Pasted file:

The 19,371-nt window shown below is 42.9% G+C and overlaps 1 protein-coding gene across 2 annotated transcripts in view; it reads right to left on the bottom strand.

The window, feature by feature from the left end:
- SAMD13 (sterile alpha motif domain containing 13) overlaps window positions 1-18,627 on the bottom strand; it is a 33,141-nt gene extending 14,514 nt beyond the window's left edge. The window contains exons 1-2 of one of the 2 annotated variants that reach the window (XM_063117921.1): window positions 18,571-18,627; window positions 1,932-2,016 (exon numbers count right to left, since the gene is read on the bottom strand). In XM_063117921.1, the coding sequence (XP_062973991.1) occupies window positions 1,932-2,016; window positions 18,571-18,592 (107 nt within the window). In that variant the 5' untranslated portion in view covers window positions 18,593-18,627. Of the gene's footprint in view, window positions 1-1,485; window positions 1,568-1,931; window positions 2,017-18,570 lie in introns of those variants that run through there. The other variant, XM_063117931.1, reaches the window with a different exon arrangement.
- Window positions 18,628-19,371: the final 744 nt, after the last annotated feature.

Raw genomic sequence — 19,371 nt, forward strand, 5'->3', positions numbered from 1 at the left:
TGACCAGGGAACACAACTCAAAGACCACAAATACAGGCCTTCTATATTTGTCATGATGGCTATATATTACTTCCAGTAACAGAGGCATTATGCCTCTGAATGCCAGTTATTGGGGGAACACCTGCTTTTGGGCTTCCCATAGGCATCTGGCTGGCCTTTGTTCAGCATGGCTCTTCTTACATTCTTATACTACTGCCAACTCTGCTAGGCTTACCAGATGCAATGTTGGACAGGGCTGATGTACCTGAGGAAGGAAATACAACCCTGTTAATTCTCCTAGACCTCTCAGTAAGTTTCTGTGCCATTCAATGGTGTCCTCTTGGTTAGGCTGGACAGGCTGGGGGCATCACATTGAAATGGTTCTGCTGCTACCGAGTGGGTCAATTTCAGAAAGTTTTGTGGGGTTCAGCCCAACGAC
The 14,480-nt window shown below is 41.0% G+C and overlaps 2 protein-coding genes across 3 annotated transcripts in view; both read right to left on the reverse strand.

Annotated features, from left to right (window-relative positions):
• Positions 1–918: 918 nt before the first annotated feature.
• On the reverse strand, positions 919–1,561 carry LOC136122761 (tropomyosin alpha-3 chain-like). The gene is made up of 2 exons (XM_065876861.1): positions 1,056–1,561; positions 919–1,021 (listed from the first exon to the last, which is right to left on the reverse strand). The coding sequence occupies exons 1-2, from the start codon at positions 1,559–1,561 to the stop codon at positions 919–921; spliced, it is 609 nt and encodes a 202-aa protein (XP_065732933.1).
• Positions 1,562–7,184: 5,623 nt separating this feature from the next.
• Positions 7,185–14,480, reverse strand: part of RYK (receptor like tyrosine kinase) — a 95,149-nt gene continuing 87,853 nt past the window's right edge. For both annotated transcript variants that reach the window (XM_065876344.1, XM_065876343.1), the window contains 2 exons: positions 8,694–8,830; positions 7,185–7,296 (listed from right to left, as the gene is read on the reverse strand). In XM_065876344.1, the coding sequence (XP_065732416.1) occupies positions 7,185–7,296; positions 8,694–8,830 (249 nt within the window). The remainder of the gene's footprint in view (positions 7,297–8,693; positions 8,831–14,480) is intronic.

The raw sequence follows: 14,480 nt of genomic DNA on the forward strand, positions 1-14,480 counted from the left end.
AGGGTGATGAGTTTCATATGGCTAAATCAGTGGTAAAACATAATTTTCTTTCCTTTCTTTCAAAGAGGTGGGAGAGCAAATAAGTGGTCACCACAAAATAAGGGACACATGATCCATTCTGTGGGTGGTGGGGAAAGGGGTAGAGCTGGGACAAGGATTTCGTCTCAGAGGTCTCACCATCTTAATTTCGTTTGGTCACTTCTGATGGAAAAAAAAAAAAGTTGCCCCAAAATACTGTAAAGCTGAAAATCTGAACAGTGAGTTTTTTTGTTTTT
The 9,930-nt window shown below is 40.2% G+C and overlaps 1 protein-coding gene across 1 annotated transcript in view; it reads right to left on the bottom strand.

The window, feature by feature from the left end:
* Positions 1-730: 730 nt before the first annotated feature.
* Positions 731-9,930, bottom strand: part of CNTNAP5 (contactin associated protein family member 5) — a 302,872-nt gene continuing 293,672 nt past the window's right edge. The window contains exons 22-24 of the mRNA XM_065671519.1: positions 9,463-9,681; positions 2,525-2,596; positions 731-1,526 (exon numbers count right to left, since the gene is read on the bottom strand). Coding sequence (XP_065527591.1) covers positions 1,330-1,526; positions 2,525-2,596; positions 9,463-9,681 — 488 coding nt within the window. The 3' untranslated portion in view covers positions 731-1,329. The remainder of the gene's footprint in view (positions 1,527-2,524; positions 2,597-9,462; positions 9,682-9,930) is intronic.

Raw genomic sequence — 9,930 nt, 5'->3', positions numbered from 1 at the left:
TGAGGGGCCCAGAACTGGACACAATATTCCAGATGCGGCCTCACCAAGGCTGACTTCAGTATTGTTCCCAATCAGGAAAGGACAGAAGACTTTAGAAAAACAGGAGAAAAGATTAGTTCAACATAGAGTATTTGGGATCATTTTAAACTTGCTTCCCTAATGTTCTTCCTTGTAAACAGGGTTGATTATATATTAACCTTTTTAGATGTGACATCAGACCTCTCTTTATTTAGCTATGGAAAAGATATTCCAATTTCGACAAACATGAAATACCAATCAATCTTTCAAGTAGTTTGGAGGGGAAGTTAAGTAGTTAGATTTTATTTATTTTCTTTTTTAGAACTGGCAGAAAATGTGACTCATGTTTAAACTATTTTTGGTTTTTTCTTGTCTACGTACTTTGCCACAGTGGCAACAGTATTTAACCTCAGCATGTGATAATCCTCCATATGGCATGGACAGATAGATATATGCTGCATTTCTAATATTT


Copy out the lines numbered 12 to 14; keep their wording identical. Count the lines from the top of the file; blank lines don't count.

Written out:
• Positions 7,185–14,480, reverse strand: part of RYK (receptor like tyrosine kinase) — a 95,149-nt gene continuing 87,853 nt past the window's right edge. For both annotated transcript variants that reach the window (XM_065876344.1, XM_065876343.1), the window contains 2 exons: positions 8,694–8,830; positions 7,185–7,296 (listed from right to left, as the gene is read on the reverse strand). In XM_065876344.1, the coding sequence (XP_065732416.1) occupies positions 7,185–7,296; positions 8,694–8,830 (249 nt within the window). The remainder of the gene's footprint in view (positions 7,297–8,693; positions 8,831–14,480) is intronic.

The raw sequence follows: 14,480 nt of genomic DNA on the forward strand, positions 1-14,480 counted from the left end.
AGGGTGATGAGTTTCATATGGCTAAATCAGTGGTAAAACATAATTTTCTTTCCTTTCTTTCAAAGAGGTGGGAGAGCAAATAAGTGGTCACCACAAAATAAGGGACACATGATCCATTCTGTGGGTGGTGGGGAAAGGGGTAGAGCTGGGACAAGGATTTCGTCTCAGAGGTCTCACCATCTTAATTTCGTTTGGTCACTTCTGATGGAAAAAAAAAAAAGTTGCCCCAAAATACTGTAAAGCTGAAAATCTGAACAGTGAGTTTTTTTGTTTTT